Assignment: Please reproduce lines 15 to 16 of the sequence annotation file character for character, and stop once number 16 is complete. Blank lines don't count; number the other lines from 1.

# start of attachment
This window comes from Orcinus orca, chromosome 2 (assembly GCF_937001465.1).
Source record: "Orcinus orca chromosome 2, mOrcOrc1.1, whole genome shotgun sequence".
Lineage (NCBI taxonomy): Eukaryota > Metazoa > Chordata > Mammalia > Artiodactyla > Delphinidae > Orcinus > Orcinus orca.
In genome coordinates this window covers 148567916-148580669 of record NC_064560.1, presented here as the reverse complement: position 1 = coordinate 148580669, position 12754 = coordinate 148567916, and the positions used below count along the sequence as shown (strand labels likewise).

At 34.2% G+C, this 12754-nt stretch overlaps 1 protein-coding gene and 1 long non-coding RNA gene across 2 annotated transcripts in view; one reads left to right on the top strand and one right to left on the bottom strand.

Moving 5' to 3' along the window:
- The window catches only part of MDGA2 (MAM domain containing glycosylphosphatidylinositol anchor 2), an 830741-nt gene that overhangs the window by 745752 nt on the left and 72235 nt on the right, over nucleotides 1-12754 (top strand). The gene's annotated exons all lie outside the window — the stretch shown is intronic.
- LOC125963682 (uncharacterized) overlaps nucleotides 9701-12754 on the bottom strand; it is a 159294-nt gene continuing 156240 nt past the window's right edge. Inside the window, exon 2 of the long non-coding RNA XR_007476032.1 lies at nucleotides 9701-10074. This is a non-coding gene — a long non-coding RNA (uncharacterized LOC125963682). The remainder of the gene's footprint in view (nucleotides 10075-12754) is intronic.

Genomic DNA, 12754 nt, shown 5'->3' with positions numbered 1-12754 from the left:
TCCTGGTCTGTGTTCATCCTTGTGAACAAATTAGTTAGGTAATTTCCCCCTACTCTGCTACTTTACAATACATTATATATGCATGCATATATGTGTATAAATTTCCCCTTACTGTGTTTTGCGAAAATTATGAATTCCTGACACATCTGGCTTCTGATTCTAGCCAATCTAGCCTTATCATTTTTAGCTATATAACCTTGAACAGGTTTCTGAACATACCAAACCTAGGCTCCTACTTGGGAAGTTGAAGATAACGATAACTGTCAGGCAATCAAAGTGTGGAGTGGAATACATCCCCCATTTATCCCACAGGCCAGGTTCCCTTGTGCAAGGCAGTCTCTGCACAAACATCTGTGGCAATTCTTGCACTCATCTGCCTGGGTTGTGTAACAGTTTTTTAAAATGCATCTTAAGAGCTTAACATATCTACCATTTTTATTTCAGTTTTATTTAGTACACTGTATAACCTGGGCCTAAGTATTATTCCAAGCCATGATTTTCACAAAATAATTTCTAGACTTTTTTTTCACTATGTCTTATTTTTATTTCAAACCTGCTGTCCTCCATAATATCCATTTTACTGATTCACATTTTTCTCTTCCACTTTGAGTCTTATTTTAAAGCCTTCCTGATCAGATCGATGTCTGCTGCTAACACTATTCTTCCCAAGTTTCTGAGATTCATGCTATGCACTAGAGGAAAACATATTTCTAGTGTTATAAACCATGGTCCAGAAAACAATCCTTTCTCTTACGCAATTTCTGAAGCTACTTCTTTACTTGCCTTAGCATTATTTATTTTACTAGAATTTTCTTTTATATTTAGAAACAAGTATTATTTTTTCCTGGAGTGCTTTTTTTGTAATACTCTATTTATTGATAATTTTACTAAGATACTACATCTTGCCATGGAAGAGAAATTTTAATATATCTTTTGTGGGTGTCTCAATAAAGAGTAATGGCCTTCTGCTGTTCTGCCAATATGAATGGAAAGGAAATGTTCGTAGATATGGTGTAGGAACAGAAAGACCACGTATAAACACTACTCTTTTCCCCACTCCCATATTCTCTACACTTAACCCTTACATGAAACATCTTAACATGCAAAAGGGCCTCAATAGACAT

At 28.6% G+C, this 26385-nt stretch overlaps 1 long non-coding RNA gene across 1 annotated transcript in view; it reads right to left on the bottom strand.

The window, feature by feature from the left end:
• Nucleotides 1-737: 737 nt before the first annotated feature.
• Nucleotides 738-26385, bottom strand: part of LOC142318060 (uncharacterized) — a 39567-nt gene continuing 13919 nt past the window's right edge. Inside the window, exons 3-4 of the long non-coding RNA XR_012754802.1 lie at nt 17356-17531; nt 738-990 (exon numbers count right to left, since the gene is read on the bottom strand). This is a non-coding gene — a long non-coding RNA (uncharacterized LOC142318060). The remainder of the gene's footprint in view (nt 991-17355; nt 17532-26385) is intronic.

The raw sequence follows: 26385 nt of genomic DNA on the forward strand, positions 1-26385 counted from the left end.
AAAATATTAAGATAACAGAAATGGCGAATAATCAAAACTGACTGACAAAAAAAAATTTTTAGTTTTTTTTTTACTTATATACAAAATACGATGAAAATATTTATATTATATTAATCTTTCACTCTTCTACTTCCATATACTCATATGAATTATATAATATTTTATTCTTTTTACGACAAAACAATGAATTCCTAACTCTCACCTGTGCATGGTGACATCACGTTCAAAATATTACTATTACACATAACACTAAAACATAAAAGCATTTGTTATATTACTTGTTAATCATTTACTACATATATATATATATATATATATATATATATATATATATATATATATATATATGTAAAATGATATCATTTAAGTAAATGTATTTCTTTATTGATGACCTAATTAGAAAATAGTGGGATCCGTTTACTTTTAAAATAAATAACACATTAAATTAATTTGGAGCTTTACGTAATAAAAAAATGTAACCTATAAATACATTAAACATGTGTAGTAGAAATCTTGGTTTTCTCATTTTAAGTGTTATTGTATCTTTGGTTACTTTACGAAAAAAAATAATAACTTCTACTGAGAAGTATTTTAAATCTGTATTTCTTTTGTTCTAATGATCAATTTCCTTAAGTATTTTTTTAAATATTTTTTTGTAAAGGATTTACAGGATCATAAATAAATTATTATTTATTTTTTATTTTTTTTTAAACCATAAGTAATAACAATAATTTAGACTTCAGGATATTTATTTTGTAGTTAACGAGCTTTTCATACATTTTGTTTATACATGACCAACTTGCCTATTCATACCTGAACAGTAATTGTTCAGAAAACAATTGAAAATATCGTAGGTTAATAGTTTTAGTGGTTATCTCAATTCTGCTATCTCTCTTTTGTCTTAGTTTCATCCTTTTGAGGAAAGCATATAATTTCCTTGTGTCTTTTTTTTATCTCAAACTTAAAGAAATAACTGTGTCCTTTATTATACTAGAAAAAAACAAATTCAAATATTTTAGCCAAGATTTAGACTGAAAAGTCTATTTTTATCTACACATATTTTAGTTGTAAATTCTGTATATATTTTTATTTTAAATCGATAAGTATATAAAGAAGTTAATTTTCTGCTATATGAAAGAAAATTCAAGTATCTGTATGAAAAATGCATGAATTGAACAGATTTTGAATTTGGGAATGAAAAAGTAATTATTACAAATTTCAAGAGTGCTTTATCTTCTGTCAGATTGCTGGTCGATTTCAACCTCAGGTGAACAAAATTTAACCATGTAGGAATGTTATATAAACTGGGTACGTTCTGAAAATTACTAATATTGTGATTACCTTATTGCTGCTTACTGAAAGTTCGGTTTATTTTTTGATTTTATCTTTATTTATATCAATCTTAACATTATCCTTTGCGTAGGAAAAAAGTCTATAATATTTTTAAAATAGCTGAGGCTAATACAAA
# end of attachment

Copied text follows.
The raw sequence follows: 26385 nt of genomic DNA on the forward strand, positions 1-26385 counted from the left end.
AAAATATTAAGATAACAGAAATGGCGAATAATCAAAACTGACTGACAAAAAAAAATTTTTAGTTTTTTTTTTACTTATATACAAAATACGATGAAAATATTTATATTATATTAATCTTTCACTCTTCTACTTCCATATACTCATATGAATTATATAATATTTTATTCTTTTTACGACAAAACAATGAATTCCTAACTCTCACCTGTGCATGGTGACATCACGTTCAAAATATTACTATTACACATAACACTAAAACATAAAAGCATTTGTTATATTACTTGTTAATCATTTACTACATATATATATATATATATATATATATATATATATATATATATATATATATATGTAAAATGATATCATTTAAGTAAATGTATTTCTTTATTGATGACCTAATTAGAAAATAGTGGGATCCGTTTACTTTTAAAATAAATAACACATTAAATTAATTTGGAGCTTTACGTAATAAAAAAATGTAACCTATAAATACATTAAACATGTGTAGTAGAAATCTTGGTTTTCTCATTTTAAGTGTTATTGTATCTTTGGTTACTTTACGAAAAAAAATAATAACTTCTACTGAGAAGTATTTTAAATCTGTATTTCTTTTGTTCTAATGATCAATTTCCTTAAGTATTTTTTTAAATATTTTTTTGTAAAGGATTTACAGGATCATAAATAAATTATTATTTATTTTTTATTTTTTTTTAAACCATAAGTAATAACAATAATTTAGACTTCAGGATATTTATTTTGTAGTTAACGAGCTTTTCATACATTTTGTTTATACATGACCAACTTGCCTATTCATACCTGAACAGTAATTGTTCAGAAAACAATTGAAAATATCGTAGGTTAATAGTTTTAGTGGTTATCTCAATTCTGCTATCTCTCTTTTGTCTTAGTTTCATCCTTTTGAGGAAAGCATATAATTTCCTTGTGTCTTTTTTTTATCTCAAACTTAAAGAAATAACTGTGTCCTTTATTATACTAGAAAAAAACAAATTCAAATATTTTAGCCAAGATTTAGACTGAAAAGTCTATTTTTATCTACACATATTTTAGTTGTAAATTCTGTATATATTTTTATTTTAAATCGATAAGTATATAAAGAAGTTAATTTTCTGCTATATGAAAGAAAATTCAAGTATCTGTATGAAAAATGCATGAATTGAACAGATTTTGAATTTGGGAATGAAAAAGTAATTATTACAAATTTCAAGAGTGCTTTATCTTCTGTCAGATTGCTGGTCGATTTCAACCTCAGGTGAACAAAATTTAACCATGTAGGAATGTTATATAAACTGGGTACGTTCTGAAAATTACTAATATTGTGATTACCTTATTGCTGCTTACTGAAAGTTCGGTTTATTTTTTGATTTTATCTTTATTTATATCAATCTTAACATTATCCTTTGCGTAGGAAAAAAGTCTATAATATTTTTAAAATAGCTGAGGCTAATACAAA